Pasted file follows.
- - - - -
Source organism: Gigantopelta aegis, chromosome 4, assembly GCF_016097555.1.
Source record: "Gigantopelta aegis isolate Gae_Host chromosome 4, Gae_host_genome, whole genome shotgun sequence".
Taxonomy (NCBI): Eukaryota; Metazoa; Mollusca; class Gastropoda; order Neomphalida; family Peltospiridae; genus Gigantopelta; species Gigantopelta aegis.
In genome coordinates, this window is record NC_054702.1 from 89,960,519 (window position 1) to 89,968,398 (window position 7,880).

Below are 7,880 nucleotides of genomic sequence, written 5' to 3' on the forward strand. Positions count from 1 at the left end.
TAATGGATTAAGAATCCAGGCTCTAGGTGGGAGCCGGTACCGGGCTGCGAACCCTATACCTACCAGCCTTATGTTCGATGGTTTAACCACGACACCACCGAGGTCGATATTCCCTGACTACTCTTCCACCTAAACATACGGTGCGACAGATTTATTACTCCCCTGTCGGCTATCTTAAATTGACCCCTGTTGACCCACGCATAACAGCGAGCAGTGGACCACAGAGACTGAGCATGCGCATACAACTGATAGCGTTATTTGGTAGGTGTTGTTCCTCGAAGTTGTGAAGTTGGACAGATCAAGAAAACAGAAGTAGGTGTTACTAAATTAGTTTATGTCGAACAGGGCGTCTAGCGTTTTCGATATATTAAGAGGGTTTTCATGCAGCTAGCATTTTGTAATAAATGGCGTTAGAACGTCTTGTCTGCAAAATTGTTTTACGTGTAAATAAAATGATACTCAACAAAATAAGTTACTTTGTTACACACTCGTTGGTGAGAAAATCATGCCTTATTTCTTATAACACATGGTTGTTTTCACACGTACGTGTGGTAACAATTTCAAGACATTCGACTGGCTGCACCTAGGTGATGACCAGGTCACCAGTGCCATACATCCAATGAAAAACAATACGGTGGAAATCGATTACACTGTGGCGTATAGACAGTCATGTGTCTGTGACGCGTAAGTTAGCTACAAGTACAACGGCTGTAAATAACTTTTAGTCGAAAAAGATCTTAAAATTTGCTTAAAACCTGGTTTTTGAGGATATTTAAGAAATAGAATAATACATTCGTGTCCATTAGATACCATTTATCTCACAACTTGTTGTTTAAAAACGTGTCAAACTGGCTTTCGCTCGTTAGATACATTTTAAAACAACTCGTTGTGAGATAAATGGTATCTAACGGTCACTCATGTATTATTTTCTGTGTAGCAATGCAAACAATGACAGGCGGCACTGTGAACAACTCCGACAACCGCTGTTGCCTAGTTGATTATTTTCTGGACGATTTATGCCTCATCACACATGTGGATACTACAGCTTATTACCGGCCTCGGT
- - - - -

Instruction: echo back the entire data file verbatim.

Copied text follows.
Source organism: Gigantopelta aegis, chromosome 4, assembly GCF_016097555.1.
Source record: "Gigantopelta aegis isolate Gae_Host chromosome 4, Gae_host_genome, whole genome shotgun sequence".
Taxonomy (NCBI): Eukaryota; Metazoa; Mollusca; class Gastropoda; order Neomphalida; family Peltospiridae; genus Gigantopelta; species Gigantopelta aegis.
In genome coordinates, this window is record NC_054702.1 from 89,960,519 (window position 1) to 89,968,398 (window position 7,880).

Below are 7,880 nucleotides of genomic sequence, written 5' to 3' on the forward strand. Positions count from 1 at the left end.
TAATGGATTAAGAATCCAGGCTCTAGGTGGGAGCCGGTACCGGGCTGCGAACCCTATACCTACCAGCCTTATGTTCGATGGTTTAACCACGACACCACCGAGGTCGATATTCCCTGACTACTCTTCCACCTAAACATACGGTGCGACAGATTTATTACTCCCCTGTCGGCTATCTTAAATTGACCCCTGTTGACCCACGCATAACAGCGAGCAGTGGACCACAGAGACTGAGCATGCGCATACAACTGATAGCGTTATTTGGTAGGTGTTGTTCCTCGAAGTTGTGAAGTTGGACAGATCAAGAAAACAGAAGTAGGTGTTACTAAATTAGTTTATGTCGAACAGGGCGTCTAGCGTTTTCGATATATTAAGAGGGTTTTCATGCAGCTAGCATTTTGTAATAAATGGCGTTAGAACGTCTTGTCTGCAAAATTGTTTTACGTGTAAATAAAATGATACTCAACAAAATAAGTTACTTTGTTACACACTCGTTGGTGAGAAAATCATGCCTTATTTCTTATAACACATGGTTGTTTTCACACGTACGTGTGGTAACAATTTCAAGACATTCGACTGGCTGCACCTAGGTGATGACCAGGTCACCAGTGCCATACATCCAATGAAAAACAATACGGTGGAAATCGATTACACTGTGGCGTATAGACAGTCATGTGTCTGTGACGCGTAAGTTAGCTACAAGTACAACGGCTGTAAATAACTTTTAGTCGAAAAAGATCTTAAAATTTGCTTAAAACCTGGTTTTTGAGGATATTTAAGAAATAGAATAATACATTCGTGTCCATTAGATACCATTTATCTCACAACTTGTTGTTTAAAAACGTGTCAAACTGGCTTTCGCTCGTTAGATACATTTTAAAACAACTCGTTGTGAGATAAATGGTATCTAACGGTCACTCATGTATTATTTTCTGTGTAGCAATGCAAACAATGACAGGCGGCACTGTGAACAACTCCGACAACCGCTGTTGCCTAGTTGATTATTTTCTGGACGATTTATGCCTCATCACACATGTGGATACTACAGCTTATTACCGGCCTCGGT